Sleep Apnea is the cessation of breathing (while asleep) for a certain period of time (at least 10 seconds).
It is a condition that is often associated with, but not limited to individuals who are overweight.
An increase in weight in the neck and trunk heighten your risk of developing sleep apnea.
Physiology of Obesity and Obstructive Sleep Apnea
Overweight individuals tend to have a greater amount of fat deposited along the outer walls of their airways: This translates into an increase in pressure on the airways which can easily cause them to collapse. This in turn results in a narrowing of the airway, which is the basis of what an obstruction is all about.
In overweight individuals the tonsils and tongue are larger and full of fat…At night when you are lying down (especially on your back , also known as the ‘supine’ position), the enlarged tonsils and tongue fall backwards into the throat further adding to the obstruction caused by the excess fat along the walls of the airway ( see physiology section above ).
Generally speaking, heavy individuals with the following neck circumferences are more prone to Sleep Apnea: Men – 17″ or greater and women – 16″ or greater.
Again, the reason for this is that there is a greater amount of fat deposited along the walls of these individual’s airways.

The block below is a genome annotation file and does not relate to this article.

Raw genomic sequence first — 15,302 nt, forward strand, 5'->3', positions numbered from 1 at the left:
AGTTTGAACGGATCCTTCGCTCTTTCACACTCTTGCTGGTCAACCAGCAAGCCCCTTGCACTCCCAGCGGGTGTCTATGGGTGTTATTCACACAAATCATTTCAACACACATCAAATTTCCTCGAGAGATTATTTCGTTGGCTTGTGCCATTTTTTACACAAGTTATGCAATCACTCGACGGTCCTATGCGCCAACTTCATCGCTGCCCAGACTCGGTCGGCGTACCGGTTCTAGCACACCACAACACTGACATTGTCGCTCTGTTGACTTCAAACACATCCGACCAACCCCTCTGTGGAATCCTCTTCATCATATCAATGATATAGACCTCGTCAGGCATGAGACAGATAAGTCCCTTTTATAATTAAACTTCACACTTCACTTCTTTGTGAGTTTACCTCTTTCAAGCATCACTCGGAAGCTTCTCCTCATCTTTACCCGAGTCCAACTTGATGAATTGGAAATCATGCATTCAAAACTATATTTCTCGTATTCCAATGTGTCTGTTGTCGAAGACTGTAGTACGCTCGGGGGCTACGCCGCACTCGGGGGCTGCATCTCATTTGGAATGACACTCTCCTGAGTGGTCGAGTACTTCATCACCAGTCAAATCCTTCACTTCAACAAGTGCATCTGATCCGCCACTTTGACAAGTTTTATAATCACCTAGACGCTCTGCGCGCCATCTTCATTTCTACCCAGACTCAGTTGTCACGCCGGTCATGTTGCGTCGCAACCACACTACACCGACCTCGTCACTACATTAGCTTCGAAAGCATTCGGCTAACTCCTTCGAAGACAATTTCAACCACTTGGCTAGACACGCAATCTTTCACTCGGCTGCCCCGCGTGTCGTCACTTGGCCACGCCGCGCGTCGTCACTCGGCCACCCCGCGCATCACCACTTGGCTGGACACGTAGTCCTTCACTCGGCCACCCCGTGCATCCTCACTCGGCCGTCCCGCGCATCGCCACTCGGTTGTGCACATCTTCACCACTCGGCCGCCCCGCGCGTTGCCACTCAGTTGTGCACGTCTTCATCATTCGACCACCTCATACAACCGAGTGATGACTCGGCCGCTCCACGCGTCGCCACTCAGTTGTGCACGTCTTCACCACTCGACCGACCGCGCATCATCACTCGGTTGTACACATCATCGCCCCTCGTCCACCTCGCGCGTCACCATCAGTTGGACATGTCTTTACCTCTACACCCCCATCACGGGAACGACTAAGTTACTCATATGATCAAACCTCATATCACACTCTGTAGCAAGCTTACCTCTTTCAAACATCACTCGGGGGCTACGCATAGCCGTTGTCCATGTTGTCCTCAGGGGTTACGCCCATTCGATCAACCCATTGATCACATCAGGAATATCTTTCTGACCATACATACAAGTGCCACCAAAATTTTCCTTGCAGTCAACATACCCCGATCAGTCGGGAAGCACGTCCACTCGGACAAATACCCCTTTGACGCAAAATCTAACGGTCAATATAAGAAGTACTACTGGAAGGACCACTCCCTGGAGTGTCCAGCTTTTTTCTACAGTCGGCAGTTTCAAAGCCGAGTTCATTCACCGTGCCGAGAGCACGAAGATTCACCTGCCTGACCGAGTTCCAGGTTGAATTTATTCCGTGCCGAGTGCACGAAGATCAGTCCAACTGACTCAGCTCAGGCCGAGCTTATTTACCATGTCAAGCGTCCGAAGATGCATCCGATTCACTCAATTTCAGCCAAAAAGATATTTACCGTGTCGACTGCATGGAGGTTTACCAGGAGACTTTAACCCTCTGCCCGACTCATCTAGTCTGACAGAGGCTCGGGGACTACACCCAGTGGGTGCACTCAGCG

The Vicious Cycle
I’m sure that you can think of many situations in life that can result in one being caught up in a vicious cycle. Obesity and Sleep Apnea are examples of this I.e., An increase in body weight will make you more prone to Sleep Disordered Breathing (S.D.B). Sleep Apnea is also associated with excessive daytime sleepiness (E.D.S) and those who suffer from E.D.S will most likely not feel up to exercising to help lose weight; this further propels the problem. So if they treat the Sleep Apnea, patients may feel better and more motivated to exercise.
A ten percent reduction in your weight can significantly decrease the severity of your Sleep Apnea, I.e., make an improvement from moderate to mild.
Until Next Time
In the next blog we will look at how Sleep Apnea can affect a certain protein/hormone called Leptin. This in turn can have an effect on your weight.
Until then, sleep peacefully 🙂
We look forward to seeing you soon.
Dr Axelrad and Staff